Mandarin Yoghurt Crème

This delicious and not too sweet yoghurt crème with mandarins can be served with our without a sponge cake base. Since I wanted to finally try out my half-sphere-shaped moulds, which I got for Christmas, I made the crème without a cake base.
I found that the piece of apple and the balsamico crème that I used for decoration matches the yoghurt crème in taste as well as in style!


Gaby's "Maultaschen" (German Ravioli, Swabian Pockets)

This recipe for "Maultaschen", a Swabian specialty, comes from Gaby, my first boyfriend's mom, just as the Easter Wreath and many more of my favourite recipes. I'd known for many years that she often makes Maultaschen, but I always thought she made the dough herself using a pasta machine. When I finally had my own pasta machine and a lot of free time as well, I called her up to ask for the recipe, and leaned to my astonishment that you can get that kind of pasta dough for Maultaschen readymade in the supermarkets of Baden-Württemberg! Here in Bavaria, a scant 200 km away, it's nowhere to be found! Of course, you could make the dough yourself, but the wide roll of dough is very handy compared to the narrow one that my pasta machine produces. The filling of Gaby's Maultaschen is rather special, too, as classically it contains sausage meat and spinach. This filling with minced beef and leek is less fatty and I like it better. Gaby's original recipe suggests 1 kg minced beef and only one piece of leek.


Macarons au Chocolat - French Chocolate Macarons

As so often with good baking ideas, it was my little sister who thought of making French Macarons au Chocolat. After researching them on YouTube she found this French video, where this recipe comes from (I only reduced the amount of ganache a bit).
Thanks to the video, I've figured out that  "1 c. á thé" in French recipes means "1 tea spoon", for "cuillère à thé" - I didn't remember learning that in school! And we see yet again that baking educates. ;-)


Gingerbread Hearts

Even though gingerbread already takes up a big part of this blog, I want to present another option for using gingerbread dough : the classic gingerbread heart, also known as "Wiesn-Herz" by Munich's citizens. I think it's a great gift for birthdays, child births and so on, and therefore always keep some of the readymade gingerbread dough in the fridge...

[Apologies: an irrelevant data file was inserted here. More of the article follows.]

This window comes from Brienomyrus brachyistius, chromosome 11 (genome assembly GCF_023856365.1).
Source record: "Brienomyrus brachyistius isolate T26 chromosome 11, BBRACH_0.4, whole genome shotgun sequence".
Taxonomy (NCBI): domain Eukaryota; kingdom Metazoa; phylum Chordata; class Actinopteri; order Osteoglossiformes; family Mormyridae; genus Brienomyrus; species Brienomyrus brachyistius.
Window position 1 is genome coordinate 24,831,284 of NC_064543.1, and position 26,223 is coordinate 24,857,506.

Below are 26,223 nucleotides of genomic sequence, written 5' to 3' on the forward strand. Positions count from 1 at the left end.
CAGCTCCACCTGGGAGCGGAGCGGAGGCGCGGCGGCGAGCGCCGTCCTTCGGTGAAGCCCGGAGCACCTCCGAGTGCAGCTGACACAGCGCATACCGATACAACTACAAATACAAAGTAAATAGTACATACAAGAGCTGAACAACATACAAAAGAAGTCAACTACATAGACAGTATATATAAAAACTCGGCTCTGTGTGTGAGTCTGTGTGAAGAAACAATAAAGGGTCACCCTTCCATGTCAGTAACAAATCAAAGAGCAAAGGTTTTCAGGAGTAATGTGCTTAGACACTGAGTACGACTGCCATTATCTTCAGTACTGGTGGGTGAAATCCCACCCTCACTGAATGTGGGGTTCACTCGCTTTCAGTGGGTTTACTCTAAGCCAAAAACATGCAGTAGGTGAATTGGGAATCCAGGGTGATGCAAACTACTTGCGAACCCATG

Zebra Muffins with Caramel Chunks

I think it's funny how we all searched for paper forms for muffins, especially when they were still hard to find, and now, you see a lot of chic bakeries just using plain baking paper squares instead - which seem even more chic to me than the good old paper forms! On the other hand, I thought it a bit exhausting to wrestle the dough into them. We shall see if my colleagues find the muffins comfortable to eat out of the paper squares tomorrow ;-)


Easter Wreath

This easter wreath with nut or almond filling and easter eggs is always part of the classical easter baking mania at our house.
I use a quark (cream cheese) oil dough instead of a yeast dough, the recipe was one for "Nussschnecken" (spiral shaped nut pastries), which I got a long time ago from my first boyfriend's mom. Thanks Gaby!

Easter Sheep

Every Easter, my family becomes a bit baking crazed - there are such great things that you can bake! Several years ago, we added the Easter sheep to the tradition. Ususally, Easter is all about lambs, but this one looks more like a fully grown sheep with a LOT of wool! This year, I made two smaller sheep from spelt flour with one third whole grain flour. Thanks to it's modular construction you can divide it into small chunks at eat it in small bites ;-)